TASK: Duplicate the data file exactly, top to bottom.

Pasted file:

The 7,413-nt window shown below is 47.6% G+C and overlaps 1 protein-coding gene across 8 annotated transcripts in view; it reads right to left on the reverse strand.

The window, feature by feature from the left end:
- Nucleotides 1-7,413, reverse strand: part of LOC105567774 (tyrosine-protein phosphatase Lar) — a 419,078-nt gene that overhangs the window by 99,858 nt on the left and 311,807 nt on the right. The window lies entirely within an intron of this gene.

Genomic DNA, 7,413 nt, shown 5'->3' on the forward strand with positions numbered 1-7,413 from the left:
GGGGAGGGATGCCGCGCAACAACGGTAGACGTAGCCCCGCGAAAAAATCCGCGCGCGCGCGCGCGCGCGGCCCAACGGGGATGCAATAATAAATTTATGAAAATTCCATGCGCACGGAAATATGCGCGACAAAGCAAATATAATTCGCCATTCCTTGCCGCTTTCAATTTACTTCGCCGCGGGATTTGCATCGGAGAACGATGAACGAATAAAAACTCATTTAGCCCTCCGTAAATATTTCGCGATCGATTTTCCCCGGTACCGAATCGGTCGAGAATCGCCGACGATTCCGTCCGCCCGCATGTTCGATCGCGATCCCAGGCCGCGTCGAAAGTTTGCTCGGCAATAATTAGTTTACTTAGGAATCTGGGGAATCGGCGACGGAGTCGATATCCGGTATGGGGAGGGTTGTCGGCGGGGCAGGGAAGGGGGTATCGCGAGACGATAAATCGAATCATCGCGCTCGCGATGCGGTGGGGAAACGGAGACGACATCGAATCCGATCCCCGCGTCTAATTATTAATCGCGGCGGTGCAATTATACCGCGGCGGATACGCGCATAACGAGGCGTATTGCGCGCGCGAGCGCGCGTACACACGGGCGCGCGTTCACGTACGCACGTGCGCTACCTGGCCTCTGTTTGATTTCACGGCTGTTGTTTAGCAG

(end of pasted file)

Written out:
The 7,413-nt window shown below is 47.6% G+C and overlaps 1 protein-coding gene across 8 annotated transcripts in view; it reads right to left on the reverse strand.

The window, feature by feature from the left end:
- Nucleotides 1-7,413, reverse strand: part of LOC105567774 (tyrosine-protein phosphatase Lar) — a 419,078-nt gene that overhangs the window by 99,858 nt on the left and 311,807 nt on the right. The window lies entirely within an intron of this gene.

Genomic DNA, 7,413 nt, shown 5'->3' on the forward strand with positions numbered 1-7,413 from the left:
GGGGAGGGATGCCGCGCAACAACGGTAGACGTAGCCCCGCGAAAAAATCCGCGCGCGCGCGCGCGCGCGGCCCAACGGGGATGCAATAATAAATTTATGAAAATTCCATGCGCACGGAAATATGCGCGACAAAGCAAATATAATTCGCCATTCCTTGCCGCTTTCAATTTACTTCGCCGCGGGATTTGCATCGGAGAACGATGAACGAATAAAAACTCATTTAGCCCTCCGTAAATATTTCGCGATCGATTTTCCCCGGTACCGAATCGGTCGAGAATCGCCGACGATTCCGTCCGCCCGCATGTTCGATCGCGATCCCAGGCCGCGTCGAAAGTTTGCTCGGCAATAATTAGTTTACTTAGGAATCTGGGGAATCGGCGACGGAGTCGATATCCGGTATGGGGAGGGTTGTCGGCGGGGCAGGGAAGGGGGTATCGCGAGACGATAAATCGAATCATCGCGCTCGCGATGCGGTGGGGAAACGGAGACGACATCGAATCCGATCCCCGCGTCTAATTATTAATCGCGGCGGTGCAATTATACCGCGGCGGATACGCGCATAACGAGGCGTATTGCGCGCGCGAGCGCGCGTACACACGGGCGCGCGTTCACGTACGCACGTGCGCTACCTGGCCTCTGTTTGATTTCACGGCTGTTGTTTAGCAG